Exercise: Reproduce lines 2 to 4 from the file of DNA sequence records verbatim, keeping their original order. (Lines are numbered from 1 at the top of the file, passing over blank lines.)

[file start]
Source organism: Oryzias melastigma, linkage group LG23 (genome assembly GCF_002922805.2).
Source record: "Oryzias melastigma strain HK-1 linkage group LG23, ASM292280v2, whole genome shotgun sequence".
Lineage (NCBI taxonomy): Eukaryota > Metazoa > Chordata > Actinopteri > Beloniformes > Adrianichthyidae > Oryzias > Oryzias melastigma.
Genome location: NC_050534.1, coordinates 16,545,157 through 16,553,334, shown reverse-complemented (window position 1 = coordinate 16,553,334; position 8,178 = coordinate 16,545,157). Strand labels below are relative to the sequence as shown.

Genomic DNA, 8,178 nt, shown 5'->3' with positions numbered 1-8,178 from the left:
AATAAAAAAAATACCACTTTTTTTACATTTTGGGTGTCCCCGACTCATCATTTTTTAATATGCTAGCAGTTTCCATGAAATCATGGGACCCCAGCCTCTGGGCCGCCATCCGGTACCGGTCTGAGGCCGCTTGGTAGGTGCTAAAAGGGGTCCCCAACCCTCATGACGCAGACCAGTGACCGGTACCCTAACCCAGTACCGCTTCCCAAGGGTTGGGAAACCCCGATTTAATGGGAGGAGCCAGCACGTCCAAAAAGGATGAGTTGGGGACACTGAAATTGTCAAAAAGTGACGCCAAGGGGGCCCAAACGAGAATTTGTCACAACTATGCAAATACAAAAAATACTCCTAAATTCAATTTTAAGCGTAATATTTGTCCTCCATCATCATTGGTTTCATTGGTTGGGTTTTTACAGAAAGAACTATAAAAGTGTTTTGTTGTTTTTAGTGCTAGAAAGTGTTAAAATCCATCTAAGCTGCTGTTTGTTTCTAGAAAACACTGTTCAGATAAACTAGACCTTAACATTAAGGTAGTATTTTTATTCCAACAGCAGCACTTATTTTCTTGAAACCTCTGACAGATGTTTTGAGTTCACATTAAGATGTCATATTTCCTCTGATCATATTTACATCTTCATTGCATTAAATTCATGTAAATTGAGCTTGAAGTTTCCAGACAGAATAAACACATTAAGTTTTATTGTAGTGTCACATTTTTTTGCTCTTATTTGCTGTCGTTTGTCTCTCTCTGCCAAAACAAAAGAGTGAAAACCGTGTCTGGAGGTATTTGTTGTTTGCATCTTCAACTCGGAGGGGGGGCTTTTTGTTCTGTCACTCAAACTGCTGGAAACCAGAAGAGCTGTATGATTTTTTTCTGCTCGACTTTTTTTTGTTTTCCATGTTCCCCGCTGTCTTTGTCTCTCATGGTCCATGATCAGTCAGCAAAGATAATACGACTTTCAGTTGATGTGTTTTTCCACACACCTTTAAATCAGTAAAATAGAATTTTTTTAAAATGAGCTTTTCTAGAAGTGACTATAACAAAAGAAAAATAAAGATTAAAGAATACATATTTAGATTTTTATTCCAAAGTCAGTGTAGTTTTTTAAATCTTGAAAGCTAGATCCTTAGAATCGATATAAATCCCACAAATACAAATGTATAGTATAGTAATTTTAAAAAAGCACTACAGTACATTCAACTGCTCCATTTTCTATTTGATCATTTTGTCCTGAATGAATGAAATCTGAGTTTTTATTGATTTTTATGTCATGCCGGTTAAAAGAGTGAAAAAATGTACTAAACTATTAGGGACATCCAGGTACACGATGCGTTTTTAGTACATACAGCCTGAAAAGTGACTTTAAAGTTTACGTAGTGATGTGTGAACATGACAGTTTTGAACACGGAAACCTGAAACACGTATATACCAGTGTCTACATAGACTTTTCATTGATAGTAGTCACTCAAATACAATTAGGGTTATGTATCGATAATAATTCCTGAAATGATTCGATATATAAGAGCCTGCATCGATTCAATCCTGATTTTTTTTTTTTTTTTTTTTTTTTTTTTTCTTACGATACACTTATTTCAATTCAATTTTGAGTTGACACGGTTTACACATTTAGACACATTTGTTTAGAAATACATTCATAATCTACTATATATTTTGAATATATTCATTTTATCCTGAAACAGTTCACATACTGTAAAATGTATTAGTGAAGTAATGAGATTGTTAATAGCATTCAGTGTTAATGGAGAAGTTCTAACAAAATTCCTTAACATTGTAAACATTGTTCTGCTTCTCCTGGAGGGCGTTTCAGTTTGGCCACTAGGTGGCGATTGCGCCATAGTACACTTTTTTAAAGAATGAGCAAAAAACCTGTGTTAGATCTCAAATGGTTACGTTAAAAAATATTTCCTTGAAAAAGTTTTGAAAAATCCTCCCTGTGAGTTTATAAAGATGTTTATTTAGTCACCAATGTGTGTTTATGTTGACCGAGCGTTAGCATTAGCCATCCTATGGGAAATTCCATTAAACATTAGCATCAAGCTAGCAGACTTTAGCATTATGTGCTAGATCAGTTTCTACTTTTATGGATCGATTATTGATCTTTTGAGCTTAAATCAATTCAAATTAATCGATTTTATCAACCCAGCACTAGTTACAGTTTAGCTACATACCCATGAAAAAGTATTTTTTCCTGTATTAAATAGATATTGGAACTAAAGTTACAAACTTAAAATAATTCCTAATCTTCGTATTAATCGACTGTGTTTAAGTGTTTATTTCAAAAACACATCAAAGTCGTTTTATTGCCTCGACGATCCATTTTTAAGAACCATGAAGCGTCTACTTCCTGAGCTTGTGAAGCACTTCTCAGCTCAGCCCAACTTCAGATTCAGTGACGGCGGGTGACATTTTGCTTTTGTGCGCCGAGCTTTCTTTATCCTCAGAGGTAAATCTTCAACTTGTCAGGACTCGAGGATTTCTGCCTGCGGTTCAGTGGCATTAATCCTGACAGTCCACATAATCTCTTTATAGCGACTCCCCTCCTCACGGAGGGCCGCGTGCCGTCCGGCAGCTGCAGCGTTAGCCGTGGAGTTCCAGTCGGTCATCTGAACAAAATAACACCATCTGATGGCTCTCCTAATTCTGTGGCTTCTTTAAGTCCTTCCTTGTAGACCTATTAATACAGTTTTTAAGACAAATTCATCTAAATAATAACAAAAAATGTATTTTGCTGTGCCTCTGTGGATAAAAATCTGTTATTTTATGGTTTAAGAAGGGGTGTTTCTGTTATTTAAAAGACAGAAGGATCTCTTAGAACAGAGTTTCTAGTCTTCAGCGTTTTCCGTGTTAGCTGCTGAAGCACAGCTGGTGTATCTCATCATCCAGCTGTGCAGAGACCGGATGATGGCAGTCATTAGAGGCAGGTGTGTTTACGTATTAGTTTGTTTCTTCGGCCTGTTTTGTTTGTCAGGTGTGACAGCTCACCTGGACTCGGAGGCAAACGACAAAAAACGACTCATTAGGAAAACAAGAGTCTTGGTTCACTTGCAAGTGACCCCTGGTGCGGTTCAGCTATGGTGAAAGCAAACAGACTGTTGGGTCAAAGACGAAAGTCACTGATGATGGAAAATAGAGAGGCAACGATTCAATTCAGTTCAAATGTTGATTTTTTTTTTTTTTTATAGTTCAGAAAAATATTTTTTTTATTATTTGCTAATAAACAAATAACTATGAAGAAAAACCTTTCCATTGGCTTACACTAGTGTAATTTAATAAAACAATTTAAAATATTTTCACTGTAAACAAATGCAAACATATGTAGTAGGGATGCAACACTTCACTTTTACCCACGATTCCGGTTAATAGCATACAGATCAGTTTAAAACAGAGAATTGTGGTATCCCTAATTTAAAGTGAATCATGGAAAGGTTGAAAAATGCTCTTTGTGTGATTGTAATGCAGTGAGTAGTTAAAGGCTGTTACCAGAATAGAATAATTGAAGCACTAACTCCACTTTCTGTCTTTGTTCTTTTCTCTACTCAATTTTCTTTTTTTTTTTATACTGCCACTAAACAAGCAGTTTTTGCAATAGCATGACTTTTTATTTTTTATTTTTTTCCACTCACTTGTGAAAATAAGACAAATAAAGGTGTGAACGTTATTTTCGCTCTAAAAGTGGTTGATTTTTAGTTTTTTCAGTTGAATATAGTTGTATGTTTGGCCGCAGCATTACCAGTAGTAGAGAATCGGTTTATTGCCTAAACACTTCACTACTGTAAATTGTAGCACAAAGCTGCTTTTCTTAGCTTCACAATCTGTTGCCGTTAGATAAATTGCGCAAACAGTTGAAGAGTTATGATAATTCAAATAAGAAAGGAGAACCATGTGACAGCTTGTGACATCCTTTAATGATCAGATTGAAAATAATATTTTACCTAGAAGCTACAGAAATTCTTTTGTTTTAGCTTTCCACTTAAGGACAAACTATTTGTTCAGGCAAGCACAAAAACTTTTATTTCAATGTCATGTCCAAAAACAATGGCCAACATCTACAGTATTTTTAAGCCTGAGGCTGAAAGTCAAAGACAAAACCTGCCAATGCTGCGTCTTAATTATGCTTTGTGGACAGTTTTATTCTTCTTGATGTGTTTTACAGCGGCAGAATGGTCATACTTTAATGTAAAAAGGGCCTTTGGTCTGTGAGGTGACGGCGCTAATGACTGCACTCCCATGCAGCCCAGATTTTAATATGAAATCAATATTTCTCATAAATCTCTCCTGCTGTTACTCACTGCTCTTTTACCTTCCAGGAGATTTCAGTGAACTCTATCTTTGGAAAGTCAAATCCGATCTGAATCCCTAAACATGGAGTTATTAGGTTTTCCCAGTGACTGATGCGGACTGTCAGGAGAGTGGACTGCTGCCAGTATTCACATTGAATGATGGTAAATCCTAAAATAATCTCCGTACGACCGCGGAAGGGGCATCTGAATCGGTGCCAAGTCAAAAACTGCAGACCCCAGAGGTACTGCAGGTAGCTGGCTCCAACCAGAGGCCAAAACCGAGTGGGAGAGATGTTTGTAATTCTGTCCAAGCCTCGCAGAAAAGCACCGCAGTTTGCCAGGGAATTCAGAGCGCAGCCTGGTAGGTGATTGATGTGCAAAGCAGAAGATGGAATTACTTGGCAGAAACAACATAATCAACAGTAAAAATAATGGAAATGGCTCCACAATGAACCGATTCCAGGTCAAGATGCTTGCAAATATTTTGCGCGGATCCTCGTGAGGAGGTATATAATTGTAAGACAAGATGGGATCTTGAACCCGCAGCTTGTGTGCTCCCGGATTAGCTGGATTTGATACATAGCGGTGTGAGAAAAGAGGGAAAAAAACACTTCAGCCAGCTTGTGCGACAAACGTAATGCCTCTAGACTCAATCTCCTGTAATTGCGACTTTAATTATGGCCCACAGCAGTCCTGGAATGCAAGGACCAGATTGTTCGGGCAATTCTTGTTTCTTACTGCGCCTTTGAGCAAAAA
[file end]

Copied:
Source record: "Oryzias melastigma strain HK-1 linkage group LG23, ASM292280v2, whole genome shotgun sequence".
Lineage (NCBI taxonomy): Eukaryota > Metazoa > Chordata > Actinopteri > Beloniformes > Adrianichthyidae > Oryzias > Oryzias melastigma.
Genome location: NC_050534.1, coordinates 16,545,157 through 16,553,334, shown reverse-complemented (window position 1 = coordinate 16,553,334; position 8,178 = coordinate 16,545,157). Strand labels below are relative to the sequence as shown.